I watched as a woman in her thirties tried to sell an Apple IIGS with boxes, manuals, and duplicated floppies. I was annoyed by the broker who said that he'd "sell it to someone who would turn it into an aquarium." His disregard and contempt for our favorite retrocomputer was palpable. I mentioned this to Emily Kahm, the vocal talent of the Open Apple podcast and the person who first pointed me to this episode. A regular viewer of the show, Kahm provided some context:

Rick is a shrewd businessman, and his whole business is buy low, sell high. Even when he thinks things are very, very cool, he always points out the flaws and the trouble to the seller so that he has more room to talk down the price. (and seriously, as a regular watcher, I've seen him go from the "interview" portion raving about the utter rare-ness of the coin/document/autograph/toy and saying there's nothing else like it in the world to telling the seller that it's just not worth that much because he would need to get it graded/refurbished/verified/whatever and that he doesn't have a great market for it…all true statements, but he selectively shares them with the seller). If you have any doubts about whether or not he was really interested in the Apple II, you need to watch the last minute of the episode :-)

Indeed, the background to the closing credits almost redeemed the show's star. The lot's television debut was briefly available for free streaming from the History Channel's Web site. The episode has since migrated to a $1.99 purchase from the iTunes Store.

But that's not the end of the story! As seen in this episode, the Apple's seller didn't get her original asking price. The show's hosts graciously allowed her to renege on her handshake in favor of a better deal on eBay:

This is the Apple IIGS (2 GS, ][GS) from the Pawn Stars episode “Wise Guys” (Season 4, Episode 10) – not just one LIKE the IIGS on Pawn Stars, but this is the ACTUAL COMPUTER FEATURED ON THE SHOW!!

So, you may ask, "Didn't you sell that computer to the pawn shop?" Well, I had agreed to sell it during the taping, but immediately afterwards regretted letting it go for only $100. So they said it was no big deal – I could keep my computer, and they could keep their money.

So why sell it now? Well, I've been out of work for quite a while. I've also recently moved into a smaller home, so I don't have the room to keep it set up anymore, and it's taking up a lot of room in storage.

And finally, "How do I know it's the same one from the show?" Well, in the listing I'm including a picture of myself with the computer – check it against the episode, it's me! Also, the F1 Racer disk (the one shown being played in the episode), is autographed by Chum Lee! In addition, the game Rick was playing at the end of the show (Thexder) is in the stash also.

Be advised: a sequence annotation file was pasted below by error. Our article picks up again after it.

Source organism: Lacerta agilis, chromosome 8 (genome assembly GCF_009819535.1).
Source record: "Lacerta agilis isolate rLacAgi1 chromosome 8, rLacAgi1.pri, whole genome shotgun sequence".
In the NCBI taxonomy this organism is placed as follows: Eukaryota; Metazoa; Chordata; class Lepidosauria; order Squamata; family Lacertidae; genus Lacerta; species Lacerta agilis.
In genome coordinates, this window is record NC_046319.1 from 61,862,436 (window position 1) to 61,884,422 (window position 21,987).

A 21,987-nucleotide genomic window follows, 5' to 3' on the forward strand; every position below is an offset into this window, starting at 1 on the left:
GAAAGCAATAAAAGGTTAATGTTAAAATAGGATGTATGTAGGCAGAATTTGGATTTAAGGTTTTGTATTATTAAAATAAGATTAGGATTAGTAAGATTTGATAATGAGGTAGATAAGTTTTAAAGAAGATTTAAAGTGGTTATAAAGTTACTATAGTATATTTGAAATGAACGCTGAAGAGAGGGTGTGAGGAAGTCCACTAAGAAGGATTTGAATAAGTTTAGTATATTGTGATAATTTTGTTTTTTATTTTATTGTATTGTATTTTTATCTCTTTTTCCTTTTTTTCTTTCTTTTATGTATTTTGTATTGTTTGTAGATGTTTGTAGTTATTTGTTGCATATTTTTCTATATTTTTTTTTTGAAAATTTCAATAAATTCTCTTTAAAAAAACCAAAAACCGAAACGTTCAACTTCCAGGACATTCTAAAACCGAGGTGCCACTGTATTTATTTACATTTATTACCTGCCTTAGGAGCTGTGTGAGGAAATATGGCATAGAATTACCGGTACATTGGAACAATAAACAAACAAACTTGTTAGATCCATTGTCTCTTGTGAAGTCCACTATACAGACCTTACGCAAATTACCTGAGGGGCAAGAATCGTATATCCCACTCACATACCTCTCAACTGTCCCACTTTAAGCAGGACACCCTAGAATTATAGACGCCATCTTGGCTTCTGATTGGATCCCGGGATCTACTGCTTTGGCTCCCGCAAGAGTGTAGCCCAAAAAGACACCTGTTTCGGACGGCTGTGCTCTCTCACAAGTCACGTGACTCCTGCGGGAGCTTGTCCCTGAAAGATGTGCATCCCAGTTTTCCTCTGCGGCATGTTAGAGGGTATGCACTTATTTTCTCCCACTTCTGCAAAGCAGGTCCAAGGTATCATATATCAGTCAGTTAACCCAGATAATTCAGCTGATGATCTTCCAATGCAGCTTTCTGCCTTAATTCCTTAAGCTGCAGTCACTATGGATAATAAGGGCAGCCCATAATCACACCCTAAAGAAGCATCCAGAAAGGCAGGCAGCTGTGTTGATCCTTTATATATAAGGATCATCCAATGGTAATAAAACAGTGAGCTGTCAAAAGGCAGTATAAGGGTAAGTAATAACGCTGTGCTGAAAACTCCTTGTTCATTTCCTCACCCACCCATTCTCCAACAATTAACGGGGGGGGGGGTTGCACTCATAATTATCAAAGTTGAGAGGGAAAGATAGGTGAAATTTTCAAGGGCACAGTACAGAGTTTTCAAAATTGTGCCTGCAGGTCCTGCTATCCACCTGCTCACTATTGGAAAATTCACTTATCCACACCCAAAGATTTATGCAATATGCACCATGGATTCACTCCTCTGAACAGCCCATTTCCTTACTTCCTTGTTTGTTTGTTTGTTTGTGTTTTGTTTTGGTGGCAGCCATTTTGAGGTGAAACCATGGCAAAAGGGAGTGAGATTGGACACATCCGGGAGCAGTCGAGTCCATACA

The auction closed on Feb. 27 for $315, plus $175 shipping for the many disks and peripherals listed in the auction description. What do you think — a fair deal? Worth the trouble of selling online vs. a quick trip to the local pawn shop? How much did the televised publicity contribute to the ultimate price tag?

(Hat tip to EddieDX4)

Castle Wolfenstein painting for auction

February 14th, 2011 10:38 AM
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Growing up with the Apple II, I enjoyed the computer more as a games machine than anything else. Sure, punching numbers into Visicalc or writing short stories in Apple Writer can be fun, but not so captivating to a five-year-old's imagination as Choplifter or Lode Runner.

One game that made an impression like no other was Castle Wolfenstein. Eleven years before its 3D successor, this Apple II game was spouting synthesized German at players as they made their way through a Nazi stronghold. I would wake up Saturday mornings before the rest of my family to play this game, and to have the pre-dawn silence suddenly broken by a stormtrooper bursting into the room and screaming at me was nerve-wracking. Castle Wolfenstein and Silent Hill are the only games that have made me so scared, I wanted to turn off the system. It's a powerful legacy for its late creator, Silas Warner, to have left.

Now, a piece of that history is up for auction. The box art for Castle Wolfenstein was based on an original painting which is currently listed on eBay. Here are the details:

Castle Wolfenstein paintingThis is the original painting by John D. Benson used as the cover for Muse Software’s 1981 game “Castle Wolfenstein” – the game that inspired id Software’s “Castle Wolfenstein 3D”! Castle Wolfenstein is the first in the genre of stealth-based computer games. Created by Muse software, it was available on the Apple II, DOS, Atari 8-bit family and the Commodore 64.

[The piece is for sale by Walter Costinak, who] was an incredibly successful video-game web designer, having created sites for id Software, Activision, Ritual Entertainment and many more. About nine years ago he bought this painting on eBay for his personal collection from someone who had acquired all the art from Muse's assets.

The original artist has contact me to let me know the painting is done with Alkyd Oils, not watercolor.

The dimensions of the piece (including matte and frame) are 27 1/4 inches by 23 1/4 inches. Also included are the original C64 manual and game disk (NOTE: disk slipcover is *not* original, and I don’t know if the disk still works).

Proudly show off the retro gaming geek that you are and hang this is your home, office, boardroom, or subterranean lair! Good luck on your bidding, schweinhund!

Although the artwork itself may not be a masterpiece, its historical value is at least that of its current bid, which at the time of this writing hasn't increased from $305 in the last 48 hours. I'll be watching this auction with more than a passing interest. Best of luck to all bidders!